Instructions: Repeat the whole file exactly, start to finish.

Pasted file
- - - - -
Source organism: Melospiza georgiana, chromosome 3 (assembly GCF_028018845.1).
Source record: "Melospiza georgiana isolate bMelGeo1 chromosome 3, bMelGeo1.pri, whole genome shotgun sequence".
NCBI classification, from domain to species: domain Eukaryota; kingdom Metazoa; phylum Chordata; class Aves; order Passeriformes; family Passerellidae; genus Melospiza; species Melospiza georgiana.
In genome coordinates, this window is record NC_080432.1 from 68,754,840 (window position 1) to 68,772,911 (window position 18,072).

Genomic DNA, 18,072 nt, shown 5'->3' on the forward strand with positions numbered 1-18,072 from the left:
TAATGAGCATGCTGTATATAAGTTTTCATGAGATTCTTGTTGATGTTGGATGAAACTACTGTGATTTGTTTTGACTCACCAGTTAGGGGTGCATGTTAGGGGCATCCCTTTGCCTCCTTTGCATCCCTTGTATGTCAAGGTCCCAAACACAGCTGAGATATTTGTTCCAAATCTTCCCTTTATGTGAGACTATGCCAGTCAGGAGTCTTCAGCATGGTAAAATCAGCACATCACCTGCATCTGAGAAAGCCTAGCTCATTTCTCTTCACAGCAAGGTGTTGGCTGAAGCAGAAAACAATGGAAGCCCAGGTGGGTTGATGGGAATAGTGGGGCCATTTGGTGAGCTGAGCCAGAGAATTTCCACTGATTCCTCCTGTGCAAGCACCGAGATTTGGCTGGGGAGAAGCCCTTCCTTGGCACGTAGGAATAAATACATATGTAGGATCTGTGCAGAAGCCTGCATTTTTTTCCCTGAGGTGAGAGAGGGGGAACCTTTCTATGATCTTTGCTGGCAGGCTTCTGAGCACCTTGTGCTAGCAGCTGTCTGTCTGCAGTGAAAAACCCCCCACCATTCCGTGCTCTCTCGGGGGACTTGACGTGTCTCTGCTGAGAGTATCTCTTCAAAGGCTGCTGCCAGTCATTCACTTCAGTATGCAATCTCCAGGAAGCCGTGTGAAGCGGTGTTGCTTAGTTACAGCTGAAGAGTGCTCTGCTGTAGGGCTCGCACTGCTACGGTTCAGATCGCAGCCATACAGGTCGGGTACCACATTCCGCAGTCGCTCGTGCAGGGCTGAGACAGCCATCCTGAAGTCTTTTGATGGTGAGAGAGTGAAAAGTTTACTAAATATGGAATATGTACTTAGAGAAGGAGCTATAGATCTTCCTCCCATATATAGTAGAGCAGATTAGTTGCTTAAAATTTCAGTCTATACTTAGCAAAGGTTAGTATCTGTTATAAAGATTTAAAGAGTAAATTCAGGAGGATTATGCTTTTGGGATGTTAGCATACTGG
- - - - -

Source organism: Melospiza georgiana, chromosome 3 (assembly GCF_028018845.1).
Source record: "Melospiza georgiana isolate bMelGeo1 chromosome 3, bMelGeo1.pri, whole genome shotgun sequence".
NCBI classification, from domain to species: domain Eukaryota; kingdom Metazoa; phylum Chordata; class Aves; order Passeriformes; family Passerellidae; genus Melospiza; species Melospiza georgiana.
In genome coordinates, this window is record NC_080432.1 from 68,754,840 (window position 1) to 68,772,911 (window position 18,072).

Genomic DNA, 18,072 nt, shown 5'->3' on the forward strand with positions numbered 1-18,072 from the left:
TAATGAGCATGCTGTATATAAGTTTTCATGAGATTCTTGTTGATGTTGGATGAAACTACTGTGATTTGTTTTGACTCACCAGTTAGGGGTGCATGTTAGGGGCATCCCTTTGCCTCCTTTGCATCCCTTGTATGTCAAGGTCCCAAACACAGCTGAGATATTTGTTCCAAATCTTCCCTTTATGTGAGACTATGCCAGTCAGGAGTCTTCAGCATGGTAAAATCAGCACATCACCTGCATCTGAGAAAGCCTAGCTCATTTCTCTTCACAGCAAGGTGTTGGCTGAAGCAGAAAACAATGGAAGCCCAGGTGGGTTGATGGGAATAGTGGGGCCATTTGGTGAGCTGAGCCAGAGAATTTCCACTGATTCCTCCTGTGCAAGCACCGAGATTTGGCTGGGGAGAAGCCCTTCCTTGGCACGTAGGAATAAATACATATGTAGGATCTGTGCAGAAGCCTGCATTTTTTTCCCTGAGGTGAGAGAGGGGGAACCTTTCTATGATCTTTGCTGGCAGGCTTCTGAGCACCTTGTGCTAGCAGCTGTCTGTCTGCAGTGAAAAACCCCCCACCATTCCGTGCTCTCTCGGGGGACTTGACGTGTCTCTGCTGAGAGTATCTCTTCAAAGGCTGCTGCCAGTCATTCACTTCAGTATGCAATCTCCAGGAAGCCGTGTGAAGCGGTGTTGCTTAGTTACAGCTGAAGAGTGCTCTGCTGTAGGGCTCGCACTGCTACGGTTCAGATCGCAGCCATACAGGTCGGGTACCACATTCCGCAGTCGCTCGTGCAGGGCTGAGACAGCCATCCTGAAGTCTTTTGATGGTGAGAGAGTGAAAAGTTTACTAAATATGGAATATGTACTTAGAGAAGGAGCTATAGATCTTCCTCCCATATATAGTAGAGCAGATTAGTTGCTTAAAATTTCAGTCTATACTTAGCAAAGGTTAGTATCTGTTATAAAGATTTAAAGAGTAAATTCAGGAGGATTATGCTTTTGGGATGTTAGCATACTGG